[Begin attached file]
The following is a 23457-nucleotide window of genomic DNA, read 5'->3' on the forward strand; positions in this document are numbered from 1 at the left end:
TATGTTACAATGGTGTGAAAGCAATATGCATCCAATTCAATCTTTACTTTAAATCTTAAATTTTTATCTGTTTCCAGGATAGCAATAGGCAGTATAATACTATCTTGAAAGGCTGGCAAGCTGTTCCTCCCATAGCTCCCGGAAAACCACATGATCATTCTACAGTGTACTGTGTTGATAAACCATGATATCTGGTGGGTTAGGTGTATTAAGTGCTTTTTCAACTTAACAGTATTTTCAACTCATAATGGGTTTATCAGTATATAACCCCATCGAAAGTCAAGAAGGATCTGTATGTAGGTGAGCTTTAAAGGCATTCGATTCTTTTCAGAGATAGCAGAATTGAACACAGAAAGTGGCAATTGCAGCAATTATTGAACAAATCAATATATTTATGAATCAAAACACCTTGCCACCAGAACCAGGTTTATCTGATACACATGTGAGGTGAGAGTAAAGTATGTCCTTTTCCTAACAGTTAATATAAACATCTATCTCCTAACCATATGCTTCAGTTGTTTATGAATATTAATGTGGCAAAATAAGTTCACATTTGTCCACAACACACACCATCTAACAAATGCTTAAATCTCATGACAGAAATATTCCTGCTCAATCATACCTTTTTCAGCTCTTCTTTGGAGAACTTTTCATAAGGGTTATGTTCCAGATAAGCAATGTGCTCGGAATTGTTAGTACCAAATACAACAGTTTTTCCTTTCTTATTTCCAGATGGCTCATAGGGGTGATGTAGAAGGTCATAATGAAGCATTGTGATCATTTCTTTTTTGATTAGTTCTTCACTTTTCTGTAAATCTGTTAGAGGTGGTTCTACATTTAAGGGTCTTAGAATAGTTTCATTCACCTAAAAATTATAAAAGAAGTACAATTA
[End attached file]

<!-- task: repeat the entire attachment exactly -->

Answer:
The following is a 23457-nucleotide window of genomic DNA, read 5'->3' on the forward strand; positions in this document are numbered from 1 at the left end:
TATGTTACAATGGTGTGAAAGCAATATGCATCCAATTCAATCTTTACTTTAAATCTTAAATTTTTATCTGTTTCCAGGATAGCAATAGGCAGTATAATACTATCTTGAAAGGCTGGCAAGCTGTTCCTCCCATAGCTCCCGGAAAACCACATGATCATTCTACAGTGTACTGTGTTGATAAACCATGATATCTGGTGGGTTAGGTGTATTAAGTGCTTTTTCAACTTAACAGTATTTTCAACTCATAATGGGTTTATCAGTATATAACCCCATCGAAAGTCAAGAAGGATCTGTATGTAGGTGAGCTTTAAAGGCATTCGATTCTTTTCAGAGATAGCAGAATTGAACACAGAAAGTGGCAATTGCAGCAATTATTGAACAAATCAATATATTTATGAATCAAAACACCTTGCCACCAGAACCAGGTTTATCTGATACACATGTGAGGTGAGAGTAAAGTATGTCCTTTTCCTAACAGTTAATATAAACATCTATCTCCTAACCATATGCTTCAGTTGTTTATGAATATTAATGTGGCAAAATAAGTTCACATTTGTCCACAACACACACCATCTAACAAATGCTTAAATCTCATGACAGAAATATTCCTGCTCAATCATACCTTTTTCAGCTCTTCTTTGGAGAACTTTTCATAAGGGTTATGTTCCAGATAAGCAATGTGCTCGGAATTGTTAGTACCAAATACAACAGTTTTTCCTTTCTTATTTCCAGATGGCTCATAGGGGTGATGTAGAAGGTCATAATGAAGCATTGTGATCATTTCTTTTTTGATTAGTTCTTCACTTTTCTGTAAATCTGTTAGAGGTGGTTCTACATTTAAGGGTCTTAGAATAGTTTCATTCACCTAAAAATTATAAAAGAAGTACAATTA